Pics in the Parks relaunch inspires residents to explore Boston’s parks through photography


One of Sharryn Ross’ photo submissions for this season’s first Pics in the Parks prompt, which asked participants to focus on one color. The photos were taken at the Arnold Arboretum. Photo courtesy of Sharryn Ross.

Jessica Xing, news staff

As the leaves start to change colors and cover the city in warm shades of red, orange and yellow, the Boston Parks and Recreation Department has relaunched its Pics in the Parks program to encourage residents to get outside and explore Boston’s parks by taking photos.

Originally, the program involved meeting in person in a park with a photography instructor, but currently Pics in the Parks is virtual, allowing people to learn and improve their photography on their own.

Joan Doucette, an 84-year-old retired administrative assistant at Massachusetts Institute of Technology, expressed how she finds the prompts helpful.

“I like the idea that he gives you tips on what to look for. … He makes you very much aware of your surroundings,” Doucette said, referring to Steve Kruskowski, the program manager.

This fall’s relaunch will include four prompts posted every week, with the last prompt to be posted Oct. 25. Individuals are encouraged to submit photos by emailing [email protected] or by posting photos on social media using the hashtag #Picsintheparks. Some images are chosen to be featured in an online gallery and on the Boston Parks and Recreation Department’s Instagram.

The program was revamped to be virtual during the pandemic to allow people to enjoy the parks in a safe, socially-distant manner, and has remained the same since.  

“It was really a nice thing to do during the pandemic because you really couldn’t meet people,” Doucette said. “I lived near the Boston Common and the Public Garden so it was very easy for me to take photographs and submit them.”

Since the pandemic, the program has been relaunched sporadically. The Boston Parks and Recreation Department decided to relaunch Sept. 30 because it’s a good time to appreciate the parks, especially during peak foliage, Kruskowski said.

Kruskowski said he crafts the prompts based on videos he watches, tips and tricks he finds online, photography books that he borrows from the library and what he personally thinks helps him improve his photography skills.

The three prompts that have been published so far asked participants to focus on color, texture and leading lines, respectively.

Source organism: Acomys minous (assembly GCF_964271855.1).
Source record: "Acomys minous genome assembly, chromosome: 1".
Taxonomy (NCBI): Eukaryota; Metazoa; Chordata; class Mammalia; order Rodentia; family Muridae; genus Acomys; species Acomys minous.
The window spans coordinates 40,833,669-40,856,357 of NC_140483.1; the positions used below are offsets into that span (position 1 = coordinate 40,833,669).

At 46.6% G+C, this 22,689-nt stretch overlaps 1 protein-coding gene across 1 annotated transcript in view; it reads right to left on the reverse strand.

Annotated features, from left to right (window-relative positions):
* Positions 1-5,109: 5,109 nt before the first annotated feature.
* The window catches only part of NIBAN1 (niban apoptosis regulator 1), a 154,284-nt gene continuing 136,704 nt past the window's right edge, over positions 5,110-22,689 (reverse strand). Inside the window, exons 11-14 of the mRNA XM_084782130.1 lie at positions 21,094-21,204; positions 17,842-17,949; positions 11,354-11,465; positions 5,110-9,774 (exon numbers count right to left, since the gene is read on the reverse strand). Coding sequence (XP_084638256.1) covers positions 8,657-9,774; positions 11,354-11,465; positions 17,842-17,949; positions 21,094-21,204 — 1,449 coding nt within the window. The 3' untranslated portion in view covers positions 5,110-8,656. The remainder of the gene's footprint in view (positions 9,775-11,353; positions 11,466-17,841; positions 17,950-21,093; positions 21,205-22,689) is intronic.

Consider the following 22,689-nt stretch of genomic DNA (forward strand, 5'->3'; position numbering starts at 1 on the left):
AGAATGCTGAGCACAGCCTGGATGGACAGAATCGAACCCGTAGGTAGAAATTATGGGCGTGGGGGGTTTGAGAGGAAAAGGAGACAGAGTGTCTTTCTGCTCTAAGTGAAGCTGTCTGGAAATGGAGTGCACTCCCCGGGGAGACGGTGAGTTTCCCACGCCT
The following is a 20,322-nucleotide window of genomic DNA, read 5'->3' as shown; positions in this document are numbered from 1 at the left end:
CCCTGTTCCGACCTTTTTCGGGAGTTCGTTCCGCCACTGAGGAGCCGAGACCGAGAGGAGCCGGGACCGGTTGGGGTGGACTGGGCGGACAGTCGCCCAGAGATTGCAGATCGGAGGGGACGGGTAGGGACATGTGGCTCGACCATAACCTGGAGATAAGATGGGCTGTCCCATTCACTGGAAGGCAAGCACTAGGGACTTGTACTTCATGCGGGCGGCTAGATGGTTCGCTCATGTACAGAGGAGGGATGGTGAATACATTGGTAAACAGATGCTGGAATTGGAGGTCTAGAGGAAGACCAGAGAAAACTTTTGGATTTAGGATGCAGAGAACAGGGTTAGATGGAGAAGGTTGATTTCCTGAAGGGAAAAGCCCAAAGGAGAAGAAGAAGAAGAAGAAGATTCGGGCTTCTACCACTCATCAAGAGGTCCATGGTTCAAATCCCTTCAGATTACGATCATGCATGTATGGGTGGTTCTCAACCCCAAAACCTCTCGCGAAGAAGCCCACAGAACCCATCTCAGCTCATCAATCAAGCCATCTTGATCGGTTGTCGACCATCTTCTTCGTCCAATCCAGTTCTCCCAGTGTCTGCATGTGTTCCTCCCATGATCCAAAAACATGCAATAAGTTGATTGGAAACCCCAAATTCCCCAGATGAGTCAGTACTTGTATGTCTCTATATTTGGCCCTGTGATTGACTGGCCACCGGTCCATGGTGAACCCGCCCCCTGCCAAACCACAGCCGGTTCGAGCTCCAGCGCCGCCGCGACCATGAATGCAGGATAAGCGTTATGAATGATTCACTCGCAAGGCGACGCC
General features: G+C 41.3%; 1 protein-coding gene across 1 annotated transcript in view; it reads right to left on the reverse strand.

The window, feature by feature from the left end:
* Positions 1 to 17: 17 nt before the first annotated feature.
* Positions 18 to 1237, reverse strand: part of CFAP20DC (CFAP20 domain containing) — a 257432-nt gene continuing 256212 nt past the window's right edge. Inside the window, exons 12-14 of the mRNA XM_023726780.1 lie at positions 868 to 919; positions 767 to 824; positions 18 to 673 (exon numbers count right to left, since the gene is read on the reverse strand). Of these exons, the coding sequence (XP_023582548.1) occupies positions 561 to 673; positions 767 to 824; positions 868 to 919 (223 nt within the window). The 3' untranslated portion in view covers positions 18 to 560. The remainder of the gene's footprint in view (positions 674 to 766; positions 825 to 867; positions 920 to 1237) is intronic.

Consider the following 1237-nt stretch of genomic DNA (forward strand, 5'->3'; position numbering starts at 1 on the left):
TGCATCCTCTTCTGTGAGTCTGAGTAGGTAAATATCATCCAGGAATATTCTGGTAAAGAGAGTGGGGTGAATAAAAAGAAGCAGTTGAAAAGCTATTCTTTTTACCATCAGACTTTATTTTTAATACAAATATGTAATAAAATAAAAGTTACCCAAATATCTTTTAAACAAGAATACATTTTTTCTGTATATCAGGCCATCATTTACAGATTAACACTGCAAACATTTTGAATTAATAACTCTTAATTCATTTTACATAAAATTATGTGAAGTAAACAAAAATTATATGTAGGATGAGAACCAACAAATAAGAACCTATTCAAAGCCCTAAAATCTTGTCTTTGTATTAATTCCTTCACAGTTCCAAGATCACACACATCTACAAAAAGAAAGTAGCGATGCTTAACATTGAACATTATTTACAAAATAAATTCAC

“It makes you very aware of what you’re looking at and doing,” Doucette said.

Sharryn Ross, a 75-year-old retired immigration lawyer who only recently heard about the program, said she believes the prompts will help her to broaden her range of photography.

“I think it will be fun to have a specific subject, because it’ll make me think about taking different kinds of pictures,” Ross said.

The prompts are also meant to help participants explore more features on their phones, Kruskwoski said. For example, a prompt from 2020 asked people to experiment with the preset filters on their phones.

“I have the iPhone 13 and it takes such incredible pictures,” Ross said. “I don’t even use my camera.”

Similarly, Doucette, who has been photographing for around 60 years, transitioned from using her Lumix camera to her iPhone this past year because she realized that her phone can take beautiful pictures.

When looking for photos to add to the gallery and feature online, Kruskowski said he works with one or two other employees to go through all of the submissions. They first confirm the photo was taken in a Boston park and that it follows the prompt, and then they look for photos that highlight the beauty of the parks.

Kruskowski said he expects the program to gain more participants as more prompts are posted. In the past, there have been around 50 submissions per prompt.

While there are currently no plans for a winter program, 12 prompts from previous years will still be listed on the website for anyone looking for extra photography challenges. The Boston Parks and Recreation Department is also working with the Boston Park Rangers and Urban Wilds staff to host Hike Boston, a program that involves open hikes and informational sessions in parks that aren’t as well known for those looking to explore local parks even more.